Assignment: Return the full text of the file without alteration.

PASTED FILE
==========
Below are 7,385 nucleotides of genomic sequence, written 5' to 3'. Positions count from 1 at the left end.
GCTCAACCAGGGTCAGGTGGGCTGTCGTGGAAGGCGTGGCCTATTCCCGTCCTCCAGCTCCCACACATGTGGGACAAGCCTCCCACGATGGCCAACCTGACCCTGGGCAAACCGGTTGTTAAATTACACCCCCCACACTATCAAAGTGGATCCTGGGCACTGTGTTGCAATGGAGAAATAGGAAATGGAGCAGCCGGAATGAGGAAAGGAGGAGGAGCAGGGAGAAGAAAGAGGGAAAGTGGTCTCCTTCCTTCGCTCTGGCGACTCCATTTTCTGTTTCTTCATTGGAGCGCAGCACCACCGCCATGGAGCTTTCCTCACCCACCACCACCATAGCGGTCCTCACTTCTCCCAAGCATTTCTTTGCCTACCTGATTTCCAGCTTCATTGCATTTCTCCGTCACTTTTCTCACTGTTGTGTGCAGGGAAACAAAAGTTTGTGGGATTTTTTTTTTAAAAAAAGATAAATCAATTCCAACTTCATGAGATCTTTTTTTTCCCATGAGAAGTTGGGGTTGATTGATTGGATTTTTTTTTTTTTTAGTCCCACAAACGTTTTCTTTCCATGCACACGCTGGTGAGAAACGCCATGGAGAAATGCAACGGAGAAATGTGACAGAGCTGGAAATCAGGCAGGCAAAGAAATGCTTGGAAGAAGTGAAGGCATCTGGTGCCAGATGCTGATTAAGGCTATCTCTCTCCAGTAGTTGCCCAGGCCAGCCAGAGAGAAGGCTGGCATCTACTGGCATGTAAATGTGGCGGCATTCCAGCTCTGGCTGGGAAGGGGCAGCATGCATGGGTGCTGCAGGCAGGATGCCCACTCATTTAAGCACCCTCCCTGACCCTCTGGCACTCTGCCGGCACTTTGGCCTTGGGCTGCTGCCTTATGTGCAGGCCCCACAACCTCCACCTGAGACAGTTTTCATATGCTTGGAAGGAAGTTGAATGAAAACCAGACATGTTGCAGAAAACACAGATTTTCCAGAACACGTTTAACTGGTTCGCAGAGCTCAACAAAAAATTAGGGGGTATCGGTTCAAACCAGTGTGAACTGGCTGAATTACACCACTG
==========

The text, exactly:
Below are 7,385 nucleotides of genomic sequence, written 5' to 3'. Positions count from 1 at the left end.
GCTCAACCAGGGTCAGGTGGGCTGTCGTGGAAGGCGTGGCCTATTCCCGTCCTCCAGCTCCCACACATGTGGGACAAGCCTCCCACGATGGCCAACCTGACCCTGGGCAAACCGGTTGTTAAATTACACCCCCCACACTATCAAAGTGGATCCTGGGCACTGTGTTGCAATGGAGAAATAGGAAATGGAGCAGCCGGAATGAGGAAAGGAGGAGGAGCAGGGAGAAGAAAGAGGGAAAGTGGTCTCCTTCCTTCGCTCTGGCGACTCCATTTTCTGTTTCTTCATTGGAGCGCAGCACCACCGCCATGGAGCTTTCCTCACCCACCACCACCATAGCGGTCCTCACTTCTCCCAAGCATTTCTTTGCCTACCTGATTTCCAGCTTCATTGCATTTCTCCGTCACTTTTCTCACTGTTGTGTGCAGGGAAACAAAAGTTTGTGGGATTTTTTTTTTAAAAAAAGATAAATCAATTCCAACTTCATGAGATCTTTTTTTTCCCATGAGAAGTTGGGGTTGATTGATTGGATTTTTTTTTTTTTTAGTCCCACAAACGTTTTCTTTCCATGCACACGCTGGTGAGAAACGCCATGGAGAAATGCAACGGAGAAATGTGACAGAGCTGGAAATCAGGCAGGCAAAGAAATGCTTGGAAGAAGTGAAGGCATCTGGTGCCAGATGCTGATTAAGGCTATCTCTCTCCAGTAGTTGCCCAGGCCAGCCAGAGAGAAGGCTGGCATCTACTGGCATGTAAATGTGGCGGCATTCCAGCTCTGGCTGGGAAGGGGCAGCATGCATGGGTGCTGCAGGCAGGATGCCCACTCATTTAAGCACCCTCCCTGACCCTCTGGCACTCTGCCGGCACTTTGGCCTTGGGCTGCTGCCTTATGTGCAGGCCCCACAACCTCCACCTGAGACAGTTTTCATATGCTTGGAAGGAAGTTGAATGAAAACCAGACATGTTGCAGAAAACACAGATTTTCCAGAACACGTTTAACTGGTTCGCAGAGCTCAACAAAAAATTAGGGGGTATCGGTTCAAACCAGTGTGAACTGGCTGAATTACACCACTG